The U.S. Supreme Court ruled in a unanimous decision on June 3, 2019, that federal courts may be able to hear discrimination claims under Title VII of the Civil Rights Act even if workers don’t bring them to the U.S. Equal Employment Opportunity Commission (EEOC) or an equivalent state agency.
In Fort Bend County V. Davis, Lois Davis filed a charge with the EEOC against her employer, Fort Bend County, for sexual harassment and retaliation. While her EEOC charge was pending, Davis was fired from Fort Bend for attending a church event rather than work. At such time, Davis attempted to supplement her EEOC charge by adding “religion” on the EEOC’s intake questionnaire but she did not formally amend her charge document.
Davis later filed a suit in Federal court under Title VII alleging religious discrimination, sexual harassment, and retaliation against Fort Bend County. Fort Bend appealed a Fifth Circuit ruling that reversed the dismissal of Davis’ religious discrimination claim. Fort Bend asserted for the first time that the District Court lacked jurisdiction to adjudicate Davis’ case because her EEOC charge did not state religion-based discrimination. The District Court agreed and again dismissed her suit. Upon appeal, the Fifth Circuit reversed and held that Title VII charge-filing requirement is not jurisdictional, instead, the requirement is a prudential prerequisite to suit, forfeited by Fort Bend for waiting too long to raise an objection.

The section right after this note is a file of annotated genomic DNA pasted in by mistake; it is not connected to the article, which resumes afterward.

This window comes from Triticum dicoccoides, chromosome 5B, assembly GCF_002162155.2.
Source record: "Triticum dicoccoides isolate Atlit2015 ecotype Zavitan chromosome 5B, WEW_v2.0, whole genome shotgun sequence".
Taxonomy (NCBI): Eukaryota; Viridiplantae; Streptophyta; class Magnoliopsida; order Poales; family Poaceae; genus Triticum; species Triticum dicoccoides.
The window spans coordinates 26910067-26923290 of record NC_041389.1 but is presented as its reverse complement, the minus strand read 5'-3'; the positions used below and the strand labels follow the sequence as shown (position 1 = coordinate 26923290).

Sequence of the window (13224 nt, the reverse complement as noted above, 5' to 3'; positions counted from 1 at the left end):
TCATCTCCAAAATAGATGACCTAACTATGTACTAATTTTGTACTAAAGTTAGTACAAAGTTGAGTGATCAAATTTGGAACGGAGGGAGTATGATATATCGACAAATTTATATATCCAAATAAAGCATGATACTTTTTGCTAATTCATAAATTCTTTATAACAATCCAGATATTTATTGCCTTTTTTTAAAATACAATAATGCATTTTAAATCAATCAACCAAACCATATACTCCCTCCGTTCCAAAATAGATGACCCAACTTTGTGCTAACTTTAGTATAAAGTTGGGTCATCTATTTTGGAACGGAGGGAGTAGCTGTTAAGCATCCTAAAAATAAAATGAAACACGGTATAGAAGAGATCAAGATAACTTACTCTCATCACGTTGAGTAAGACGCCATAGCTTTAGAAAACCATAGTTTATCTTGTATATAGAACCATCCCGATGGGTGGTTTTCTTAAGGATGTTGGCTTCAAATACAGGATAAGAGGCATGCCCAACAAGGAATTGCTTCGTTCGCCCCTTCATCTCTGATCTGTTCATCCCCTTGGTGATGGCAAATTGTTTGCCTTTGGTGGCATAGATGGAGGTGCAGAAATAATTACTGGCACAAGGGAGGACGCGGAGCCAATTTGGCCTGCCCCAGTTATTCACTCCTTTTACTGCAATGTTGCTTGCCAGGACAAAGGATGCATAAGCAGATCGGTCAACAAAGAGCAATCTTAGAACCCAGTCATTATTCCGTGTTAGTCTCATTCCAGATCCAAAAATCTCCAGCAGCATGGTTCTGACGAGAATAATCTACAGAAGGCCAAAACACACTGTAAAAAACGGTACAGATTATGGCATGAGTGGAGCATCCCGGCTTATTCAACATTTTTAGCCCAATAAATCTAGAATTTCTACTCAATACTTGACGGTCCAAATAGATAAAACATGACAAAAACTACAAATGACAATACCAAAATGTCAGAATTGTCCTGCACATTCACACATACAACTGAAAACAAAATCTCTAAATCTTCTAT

The high court agreed, describing Title VII’s charge-filing requirement as a “claim-processing rule” and held, “Title VII’s charge-filing instruction is not jurisdictional, a term generally reserved to describe the classes of cases a court may entertain (subject-matter jurisdiction) or the persons over whom a court may exercise adjudicatory authority (personal jurisdiction).”
The ruling in Fort Bend County did not nullify Title VII’s requirement to file a charge with the EEOC or equivalent state agency, but it does make clear that an employer may waive its right to raise the defense of “failure to exhaust” administrative remedies if the defense is not raised timely in a case.